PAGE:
For the most part during the trip I did two things – ate and indulged in my own private wanderings of sea, art deco architecture, rain-slicked back streets, record shops and stunning scenery. There were places I could have stayed forever and my leaving was with a heavy heart. Other times, I was ready to move on with barely a backward glance.
Some of my other favourite moments were found fossicking around a little curiosity shop, eating tartare (one of my favourite things at present), sitting up on a hard wood stool devouring oysters, watching my husband engrossed in reading ‘tap’ and ‘tasting’ notes, ordering and sharing plates and looking for huge bumble bees on flower spikes.
Eat New Zealand
There is something quite nostalgic and humble about that most quintessential of all NZ cuisine, fish and chips. When I was growing up, every Friday night was fish and chip night. Never ever take-away, but always home-made by my Nana of fresh fish daubed in plain flour with hand-cut potatoes. I can’t say I remember how it tasted but I remember it was always covered in table salt.
The fish and chips in New Zealand I remember. They were piping hot and perfectly seasoned, the locally caught fresh fish encased in a golden batter served right up alongside crispy chips. Just perfection!
If fish and chips aren’t the official national dish of New Zealand then holy cats, they should be…….
The seafood on offer in New Zealand is not only incredibly fresh but it also comes from some of the most pristine waters of anywhere in the world.
There was an undeniable charm to be found when hunkered down in a small windswept coastal village, a harbour or even a big city while tucking into the freshest of seafood, the best fish and chips or shoveling freshly shucked oysters straight into our mouths.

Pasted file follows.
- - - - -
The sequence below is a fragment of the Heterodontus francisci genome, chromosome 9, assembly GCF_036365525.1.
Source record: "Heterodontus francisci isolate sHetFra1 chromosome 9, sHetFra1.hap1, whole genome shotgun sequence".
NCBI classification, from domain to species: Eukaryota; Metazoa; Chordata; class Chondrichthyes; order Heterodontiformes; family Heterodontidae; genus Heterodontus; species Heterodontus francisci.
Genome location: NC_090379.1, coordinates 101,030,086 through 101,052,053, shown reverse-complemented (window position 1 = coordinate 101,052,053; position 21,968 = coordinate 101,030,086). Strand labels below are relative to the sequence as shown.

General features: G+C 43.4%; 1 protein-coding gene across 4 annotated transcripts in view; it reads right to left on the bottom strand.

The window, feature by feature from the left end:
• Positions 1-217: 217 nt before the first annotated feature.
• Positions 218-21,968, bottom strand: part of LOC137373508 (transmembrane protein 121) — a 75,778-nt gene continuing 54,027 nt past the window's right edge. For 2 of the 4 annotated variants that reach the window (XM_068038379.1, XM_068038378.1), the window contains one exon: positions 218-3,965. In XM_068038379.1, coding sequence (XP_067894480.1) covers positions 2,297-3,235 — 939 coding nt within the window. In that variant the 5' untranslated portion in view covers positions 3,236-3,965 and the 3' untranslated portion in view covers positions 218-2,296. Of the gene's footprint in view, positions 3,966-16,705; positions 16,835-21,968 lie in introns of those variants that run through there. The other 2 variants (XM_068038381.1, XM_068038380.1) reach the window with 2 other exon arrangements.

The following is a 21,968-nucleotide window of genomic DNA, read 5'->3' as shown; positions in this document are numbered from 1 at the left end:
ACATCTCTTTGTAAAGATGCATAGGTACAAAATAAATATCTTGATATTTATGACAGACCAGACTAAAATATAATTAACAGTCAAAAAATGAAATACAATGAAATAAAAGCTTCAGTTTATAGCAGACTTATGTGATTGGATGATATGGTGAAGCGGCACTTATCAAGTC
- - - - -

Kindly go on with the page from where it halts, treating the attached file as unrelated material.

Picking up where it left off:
It doesn’t get much better than this – freshly shucked oysters, smoked mackerel pate and a fabulous New Zealand Sav Blanc. Definitely a slice of heaven.
On the whole, the fish and chips were to die for and the deep fried paua we tried, well that was a whole other story. It looked really tempting even with its odd blue/grey-green colouring but to the bite, it was gritty and had the taste and texture of a huge prawn poo-shoot which had been compressed!
The paua shell however, is lovely when polished.
Hello my lovelies……..I’m talking to the pav’s 😉
Created in honour of the Russian ballerina, Anna Pavlova, this long favoured and often contentious dessert – both Australia and NZ claim to have created it – never failed to impress. Each lovely pav I devoured (and lordy, there were many!!) had that very beautiful marshmallowy meringue centre encased in a crisp, snowy white shell. Bliss…….
The humble pie has been consistently voted New Zealands’ number one comfort food ahead of its popular Hokey Pokey ice-cream and chocolate. And for very good reason! After having one (okay, once again it was more than one) they get a colossal tick of approval. The pies, due in part to the rich buttery golden pastry used, are amazing. I’m a traditionalist when it comes to a pie. I love steak and kidney or a simple mince pie but I do appreciate the flavours on offer in NZ such as satay, butter chicken, venison with cab sav, pork, bacon and cheese, lamb and mint and curried chicken. The unofficial hangover cure when washed down with a Harpoon Cold Brew Coffee!
We also tried lamb, green lipped mussels, venison, scallops and a traditional hangi while in the thermal region of Rotorua.
A Kiwi microwave
Getting beach bod ready
Drink New Zealand
Wine: ‘only the first bottle is expensive’……..
- Sav Blanc: a pungent and almost grassy wine produced in the sunniest and driest part of the land. Most view it as a bit of a ‘have with anything, goes with anything’ kind of wine.
- Riesling: wow! This style of wine continues to cement NZ’s reputation as a world class wine producer.
- Pinot Gris: swung between pear and honeysuckle notes and oftentimes, pleasantly intense.
We tended to favour the whites on this trip but all the New Zealand wines we had were equally lovely.
Coffee: another hotly contested debate between Australia and those across the ditch as to who created the Flat White, but I care little a dot when the coffee is good. Most coffee is made with locally roasted, organic or fair trade coffee beans.
Craft beer aka Liquid Gold!: craft beer is a huge industry in NZ with just over 160 boutique breweries cropping up across the land. We tried some of the best on offer from aromatic hop driven Pale Ales, punchy sours, big malty reds to the richly roasted coffee stouts. The beers went well with all food including the pavs. Happy days indeed……. 🙂
Mulled Wine and Cider: a great boozy winter warmer laced with cinnamon and cloves available in just about every pub and bar. Choice.
Part III coming soon……x